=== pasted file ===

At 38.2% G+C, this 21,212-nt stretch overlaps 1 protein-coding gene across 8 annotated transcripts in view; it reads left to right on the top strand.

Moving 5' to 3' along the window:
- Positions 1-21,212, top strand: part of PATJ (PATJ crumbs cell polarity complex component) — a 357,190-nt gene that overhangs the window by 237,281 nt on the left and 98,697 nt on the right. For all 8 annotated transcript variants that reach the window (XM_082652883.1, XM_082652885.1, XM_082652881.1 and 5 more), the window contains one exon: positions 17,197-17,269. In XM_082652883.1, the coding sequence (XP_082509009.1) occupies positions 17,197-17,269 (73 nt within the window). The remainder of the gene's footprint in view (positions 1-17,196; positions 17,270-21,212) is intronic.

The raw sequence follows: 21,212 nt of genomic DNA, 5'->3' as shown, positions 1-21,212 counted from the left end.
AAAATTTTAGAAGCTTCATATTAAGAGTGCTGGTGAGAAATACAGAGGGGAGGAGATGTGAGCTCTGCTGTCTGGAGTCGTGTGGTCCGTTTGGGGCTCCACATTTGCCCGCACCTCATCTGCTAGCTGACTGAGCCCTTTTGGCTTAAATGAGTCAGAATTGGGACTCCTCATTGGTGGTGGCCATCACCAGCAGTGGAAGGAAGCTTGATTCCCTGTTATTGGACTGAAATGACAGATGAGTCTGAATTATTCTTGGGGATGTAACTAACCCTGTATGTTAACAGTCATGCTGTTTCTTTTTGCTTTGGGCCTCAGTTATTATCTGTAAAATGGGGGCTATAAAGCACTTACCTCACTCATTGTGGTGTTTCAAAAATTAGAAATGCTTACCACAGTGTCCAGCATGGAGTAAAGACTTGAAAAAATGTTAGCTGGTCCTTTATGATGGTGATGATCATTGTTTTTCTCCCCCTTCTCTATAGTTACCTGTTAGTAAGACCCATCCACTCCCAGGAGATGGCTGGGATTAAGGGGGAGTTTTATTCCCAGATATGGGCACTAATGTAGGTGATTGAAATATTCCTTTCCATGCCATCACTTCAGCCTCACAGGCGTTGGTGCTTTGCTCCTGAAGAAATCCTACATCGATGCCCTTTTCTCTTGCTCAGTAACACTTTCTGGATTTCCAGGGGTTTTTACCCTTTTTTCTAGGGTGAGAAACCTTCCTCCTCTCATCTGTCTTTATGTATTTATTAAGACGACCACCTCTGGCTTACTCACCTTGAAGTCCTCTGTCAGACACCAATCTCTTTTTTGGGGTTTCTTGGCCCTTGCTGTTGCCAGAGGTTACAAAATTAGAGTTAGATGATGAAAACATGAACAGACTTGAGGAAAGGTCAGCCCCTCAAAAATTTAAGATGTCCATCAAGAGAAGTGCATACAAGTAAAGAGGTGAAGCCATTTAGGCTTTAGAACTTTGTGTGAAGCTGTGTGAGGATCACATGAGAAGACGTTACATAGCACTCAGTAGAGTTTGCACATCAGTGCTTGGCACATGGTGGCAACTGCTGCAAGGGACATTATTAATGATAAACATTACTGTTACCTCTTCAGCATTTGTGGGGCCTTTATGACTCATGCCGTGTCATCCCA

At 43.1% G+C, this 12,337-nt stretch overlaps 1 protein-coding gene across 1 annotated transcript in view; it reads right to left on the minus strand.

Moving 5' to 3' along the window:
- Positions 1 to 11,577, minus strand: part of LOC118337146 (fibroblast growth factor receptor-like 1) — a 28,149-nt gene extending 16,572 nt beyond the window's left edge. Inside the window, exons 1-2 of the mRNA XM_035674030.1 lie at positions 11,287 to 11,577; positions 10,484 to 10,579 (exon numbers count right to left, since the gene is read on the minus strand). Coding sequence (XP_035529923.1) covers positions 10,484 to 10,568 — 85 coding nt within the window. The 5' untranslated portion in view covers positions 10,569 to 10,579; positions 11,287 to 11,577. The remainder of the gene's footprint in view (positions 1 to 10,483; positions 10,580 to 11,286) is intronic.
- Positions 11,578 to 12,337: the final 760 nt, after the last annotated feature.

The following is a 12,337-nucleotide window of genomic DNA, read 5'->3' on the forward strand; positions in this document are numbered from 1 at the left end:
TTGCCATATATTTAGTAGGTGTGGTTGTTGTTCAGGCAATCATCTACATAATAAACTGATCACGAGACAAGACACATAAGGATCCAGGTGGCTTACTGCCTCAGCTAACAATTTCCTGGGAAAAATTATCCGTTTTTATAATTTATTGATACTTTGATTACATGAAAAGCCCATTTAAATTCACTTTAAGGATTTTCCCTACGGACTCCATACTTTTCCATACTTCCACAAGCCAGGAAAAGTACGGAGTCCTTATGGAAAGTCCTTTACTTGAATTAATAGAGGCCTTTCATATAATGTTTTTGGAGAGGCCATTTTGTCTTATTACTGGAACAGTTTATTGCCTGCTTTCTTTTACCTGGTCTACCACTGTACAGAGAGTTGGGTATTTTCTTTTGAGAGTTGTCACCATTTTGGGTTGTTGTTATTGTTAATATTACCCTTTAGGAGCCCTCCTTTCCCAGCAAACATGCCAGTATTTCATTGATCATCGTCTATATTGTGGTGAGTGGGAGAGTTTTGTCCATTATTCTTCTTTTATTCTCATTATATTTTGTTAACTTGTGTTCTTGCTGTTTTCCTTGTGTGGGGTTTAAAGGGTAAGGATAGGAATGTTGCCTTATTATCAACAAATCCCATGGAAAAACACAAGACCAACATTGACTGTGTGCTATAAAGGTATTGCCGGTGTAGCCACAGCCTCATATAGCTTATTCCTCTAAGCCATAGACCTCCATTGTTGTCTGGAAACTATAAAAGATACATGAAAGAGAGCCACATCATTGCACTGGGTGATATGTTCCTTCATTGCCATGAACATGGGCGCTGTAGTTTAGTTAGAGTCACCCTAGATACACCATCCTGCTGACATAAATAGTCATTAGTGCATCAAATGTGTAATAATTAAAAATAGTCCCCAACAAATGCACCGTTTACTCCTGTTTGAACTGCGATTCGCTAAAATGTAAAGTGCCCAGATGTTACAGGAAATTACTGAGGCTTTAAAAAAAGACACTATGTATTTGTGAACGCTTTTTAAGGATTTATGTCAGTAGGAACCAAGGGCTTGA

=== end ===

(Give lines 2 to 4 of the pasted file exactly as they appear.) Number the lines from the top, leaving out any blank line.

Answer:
Moving 5' to 3' along the window:
- Positions 1-21,212, top strand: part of PATJ (PATJ crumbs cell polarity complex component) — a 357,190-nt gene that overhangs the window by 237,281 nt on the left and 98,697 nt on the right. For all 8 annotated transcript variants that reach the window (XM_082652883.1, XM_082652885.1, XM_082652881.1 and 5 more), the window contains one exon: positions 17,197-17,269. In XM_082652883.1, the coding sequence (XP_082509009.1) occupies positions 17,197-17,269 (73 nt within the window). The remainder of the gene's footprint in view (positions 1-17,196; positions 17,270-21,212) is intronic.

The raw sequence follows: 21,212 nt of genomic DNA, 5'->3' as shown, positions 1-21,212 counted from the left end.